Mike Doughty has been through a lot in his musical career. He divorced his commercially successful band Soul Coughing, which he considered a “dark, abusive marriage”, was dropped from Warner record label, and battled it out with a drug addiction. Through his struggle, he’s grown into a grounded solo artist who makes music with simplicity, sincerity and wisdom. This June 19th he brought his stripped down singer-songwriter act to Music Hall of Williamsburg, and shared the headline with Low, another Americana inspired band. Doughty’s mischievous demeanor and catchy singer songwriter style balanced Low’s emotionally drenched slowcore approach.
Doughty’s songs revolve around poetic storytelling. Doughty recently released a book of poetry entitled Slanky, and uses this brand of poetic wordplay and fantastic imagery in his lyrics. The lyrics are heady yet relatable and touch on classic folk and americana themes of love, leaving and emotional journey. With only guitar and drums on stage, the vocals are exposed; thus his strong lyric writing abilities carry the songs.
“Looking at the World from the Bottom of a Well” is Doughty’s most commercially successful song, and was created out of literary inspiration from Haruki Murakami’s novel Wind-Up Bird Chronicle. On stage, Doughty quips “Sandra Oh made out to this song in an elevator once.” The hit song was indeed featured in an episode of Gray’s Anatomy, as well as on Veronica Mars and on David Letterman. Doughty also draws inspiration from John Denver, and his latest album The Flip Is Another Honey includes several covers. “Sunshine on My Shoulders” is a cover of Denver’s “Sunshine”, and unexpectedly incorporates rapping. The impetus for this style mash-up, Doughty explains, is that he needed to impress his rapper girlfriend.
Doughty’s music is best live, as he inserts amusing tidbits of his musical journey and colorful past. Doughty quickly lets the audience in, shares his secrets and disarms the crowd. His guitar playing is not virtuosic, nor does it need to be. He plays with unique flare, as though his guitar is nearly too hot to touch, and keeps an upbeat rhythmic style coursing throughout. He pokes and prods drummer Pete “Pancho” Wilhoit, as Wilhoit has quite the serious attitude in relation to Doughty. The exchanges between the two were entertaining, partly because Doughty’s musical background sounds more instinctual than technical, and can be a challenge for a technically minded drummer to follow.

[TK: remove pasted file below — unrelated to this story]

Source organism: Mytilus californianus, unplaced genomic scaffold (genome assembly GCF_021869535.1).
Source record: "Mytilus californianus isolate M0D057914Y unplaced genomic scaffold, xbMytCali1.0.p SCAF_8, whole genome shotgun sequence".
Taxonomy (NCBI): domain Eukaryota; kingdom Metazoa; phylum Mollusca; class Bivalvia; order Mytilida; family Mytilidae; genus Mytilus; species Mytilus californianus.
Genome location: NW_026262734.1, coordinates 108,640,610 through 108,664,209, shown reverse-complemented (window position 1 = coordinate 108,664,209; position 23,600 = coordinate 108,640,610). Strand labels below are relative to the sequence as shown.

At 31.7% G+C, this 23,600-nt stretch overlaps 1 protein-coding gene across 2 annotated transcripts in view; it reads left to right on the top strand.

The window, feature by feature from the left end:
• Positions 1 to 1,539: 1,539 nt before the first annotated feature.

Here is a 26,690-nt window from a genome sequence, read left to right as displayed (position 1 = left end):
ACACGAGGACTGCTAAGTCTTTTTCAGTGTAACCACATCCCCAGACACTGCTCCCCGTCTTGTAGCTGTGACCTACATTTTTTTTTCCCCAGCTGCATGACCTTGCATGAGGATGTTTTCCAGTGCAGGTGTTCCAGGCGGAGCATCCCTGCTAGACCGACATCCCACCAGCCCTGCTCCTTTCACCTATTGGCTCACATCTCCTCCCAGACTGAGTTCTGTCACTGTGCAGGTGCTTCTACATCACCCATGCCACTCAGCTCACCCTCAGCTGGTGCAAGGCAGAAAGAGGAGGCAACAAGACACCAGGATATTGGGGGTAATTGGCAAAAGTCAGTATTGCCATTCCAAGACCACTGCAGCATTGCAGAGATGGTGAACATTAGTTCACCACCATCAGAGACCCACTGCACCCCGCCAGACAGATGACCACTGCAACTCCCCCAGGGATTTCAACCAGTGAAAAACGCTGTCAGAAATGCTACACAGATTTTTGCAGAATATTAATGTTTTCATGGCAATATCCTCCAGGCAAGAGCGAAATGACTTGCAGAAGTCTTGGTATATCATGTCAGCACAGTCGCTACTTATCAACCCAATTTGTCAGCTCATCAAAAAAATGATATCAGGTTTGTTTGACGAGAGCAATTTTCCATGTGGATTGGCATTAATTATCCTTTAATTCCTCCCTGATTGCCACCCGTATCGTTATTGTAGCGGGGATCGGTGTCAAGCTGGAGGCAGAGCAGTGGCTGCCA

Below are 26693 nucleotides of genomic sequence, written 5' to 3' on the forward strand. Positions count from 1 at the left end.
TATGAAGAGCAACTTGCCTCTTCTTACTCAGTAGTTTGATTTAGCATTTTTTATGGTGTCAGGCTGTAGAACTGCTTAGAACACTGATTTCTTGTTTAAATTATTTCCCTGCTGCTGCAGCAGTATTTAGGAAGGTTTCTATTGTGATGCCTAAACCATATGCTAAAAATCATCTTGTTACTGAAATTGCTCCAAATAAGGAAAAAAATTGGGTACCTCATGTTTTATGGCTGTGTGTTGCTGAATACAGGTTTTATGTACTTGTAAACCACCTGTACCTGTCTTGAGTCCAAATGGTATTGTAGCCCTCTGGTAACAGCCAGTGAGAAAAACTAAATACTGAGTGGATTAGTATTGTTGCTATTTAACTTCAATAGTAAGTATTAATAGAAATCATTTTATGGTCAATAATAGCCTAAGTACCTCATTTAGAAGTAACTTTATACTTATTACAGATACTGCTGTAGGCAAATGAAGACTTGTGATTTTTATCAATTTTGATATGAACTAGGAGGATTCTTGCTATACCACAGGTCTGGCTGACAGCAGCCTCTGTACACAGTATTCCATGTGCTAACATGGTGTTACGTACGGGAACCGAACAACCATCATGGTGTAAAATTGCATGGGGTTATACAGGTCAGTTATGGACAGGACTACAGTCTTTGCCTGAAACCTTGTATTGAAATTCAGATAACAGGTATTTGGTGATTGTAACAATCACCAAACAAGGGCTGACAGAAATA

Dave Matthews is a professed fan of Mike Doughty, and it’s no wonder; they sound quite similar at times. Just add a soulful saxophone solo to Doughty’s “Looking at the World…”, and the Matthews songwriting formula is captured. Doughty’s signature vocal lilt and low bluesy rasp, folk rock/blues influenced range compares closely with his American rock contemporary. Yet Doughty diverges from Matthews in his stripped down performance style and ability to catch his audience off guard.
Mike Doughty has released five solo albums and is currently in the process of reworking some of his older Soul Coughing songs. His music connects to emotional depth and honesty, but keeps it light all the same. He’s a singer songwriter who boldly shares his wisdom from mistakes and struggles, all with a twinkle in his eye.
Low has made a career of slowcore, which is a feat to sustain over the course of their lengthy run as a band. The slowcore genre envelops listeners with minimalist melodies, downbeat tempos and emotionally vulnerable vocals. Low embodies this genre, and rarely diverges from the melancholy mood they create onstage.
The band is based out of Duluth, Minnesota. In my college years at the University of Minnesota Duluth, Low was an unforgettable musical discovery. In 2009 I saw them perform on a small stage of Teatro Zuccone, and I was electrified by their ability to shift the mood of the entire theater, hush and lull the crowd, and create a beautifully vulnerable performance. Now, seeing Low again after all these years, I was elated to hear the band stay true to their roots and the sound they crafted years ago.
Low played plenty of crowd pleasing hits from their catalog, including “Violent Past”, “Monkey”, and “Dragonfly”, but also languished in their newest album The Invisible Way. This album breaks a bit from their traditional sound, as the music focuses more on drummer Mimi Parker’s vocals. She sings with a rich, dark , trembling tone, and her vocals are thick with expressiveness and a hint of sadness. Parker typically sings harmony to Alan Sparhawk’s lead vocals, so this shift added greater variety to their sound as a band.
By committing to this mood influenced style, Low limits their musical range. The band rarely performs upbeat music, although they do have the ability to uplift their listeners or bring them to a sad melancholy state. Their vocal harmonizing melts the heart, and Steve Garrington expertly upholds the melody on piano and bass. Parker’s drum playing is extremely simple and straight forward, and serves as the heart beat of the band.
“On My Own” was a weak spot in the set. The song is off the latest album, and falls flat on stage. Sparhawk sings the words “happy birthday” over and over until he begins to sound like a broken record. Possibly the intention was to transport the audience through repetition, but to where, it was unclear. Low closed with the song “Canada”, which has a driving drum beat and an uplifting mood, and showed off the band’s emotional range.
The set at Music Hall of Williamsburg was pretty, emotionally wrought, exposed, dark, sad, gentle and intense. Low captures so many nuances in their songs, and continues to grow and deepen as a band. If you’ve been a longtime fan, or are hearing them for the first time, you’ll hear a sound that is current and familiar all at once.